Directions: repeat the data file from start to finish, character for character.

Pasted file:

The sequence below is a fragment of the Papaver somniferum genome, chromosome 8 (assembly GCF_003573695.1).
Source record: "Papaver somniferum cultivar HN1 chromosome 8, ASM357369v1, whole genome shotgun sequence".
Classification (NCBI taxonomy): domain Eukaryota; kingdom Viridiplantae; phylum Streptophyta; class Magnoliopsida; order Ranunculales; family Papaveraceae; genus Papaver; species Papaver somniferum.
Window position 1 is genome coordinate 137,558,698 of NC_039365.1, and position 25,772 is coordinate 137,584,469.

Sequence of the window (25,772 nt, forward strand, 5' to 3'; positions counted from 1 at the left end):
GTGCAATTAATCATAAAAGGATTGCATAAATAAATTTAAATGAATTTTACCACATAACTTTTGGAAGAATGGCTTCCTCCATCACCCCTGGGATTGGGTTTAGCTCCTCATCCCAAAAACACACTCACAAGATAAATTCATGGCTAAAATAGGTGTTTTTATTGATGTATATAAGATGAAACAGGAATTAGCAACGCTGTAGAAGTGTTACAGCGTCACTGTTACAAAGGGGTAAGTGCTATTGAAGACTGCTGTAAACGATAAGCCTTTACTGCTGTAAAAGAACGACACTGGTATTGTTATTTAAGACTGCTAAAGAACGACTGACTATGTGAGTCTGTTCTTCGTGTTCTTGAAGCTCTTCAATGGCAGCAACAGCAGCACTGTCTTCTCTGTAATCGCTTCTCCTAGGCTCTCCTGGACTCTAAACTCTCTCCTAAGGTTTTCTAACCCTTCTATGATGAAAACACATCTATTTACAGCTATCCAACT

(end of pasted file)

The sequence below is a fragment of the Papaver somniferum genome, chromosome 8 (assembly GCF_003573695.1).
Source record: "Papaver somniferum cultivar HN1 chromosome 8, ASM357369v1, whole genome shotgun sequence".
Classification (NCBI taxonomy): domain Eukaryota; kingdom Viridiplantae; phylum Streptophyta; class Magnoliopsida; order Ranunculales; family Papaveraceae; genus Papaver; species Papaver somniferum.
Window position 1 is genome coordinate 137,558,698 of NC_039365.1, and position 25,772 is coordinate 137,584,469.

Sequence of the window (25,772 nt, forward strand, 5' to 3'; positions counted from 1 at the left end):
GTGCAATTAATCATAAAAGGATTGCATAAATAAATTTAAATGAATTTTACCACATAACTTTTGGAAGAATGGCTTCCTCCATCACCCCTGGGATTGGGTTTAGCTCCTCATCCCAAAAACACACTCACAAGATAAATTCATGGCTAAAATAGGTGTTTTTATTGATGTATATAAGATGAAACAGGAATTAGCAACGCTGTAGAAGTGTTACAGCGTCACTGTTACAAAGGGGTAAGTGCTATTGAAGACTGCTGTAAACGATAAGCCTTTACTGCTGTAAAAGAACGACACTGGTATTGTTATTTAAGACTGCTAAAGAACGACTGACTATGTGAGTCTGTTCTTCGTGTTCTTGAAGCTCTTCAATGGCAGCAACAGCAGCACTGTCTTCTCTGTAATCGCTTCTCCTAGGCTCTCCTGGACTCTAAACTCTCTCCTAAGGTTTTCTAACCCTTCTATGATGAAAACACATCTATTTACAGCTATCCAACT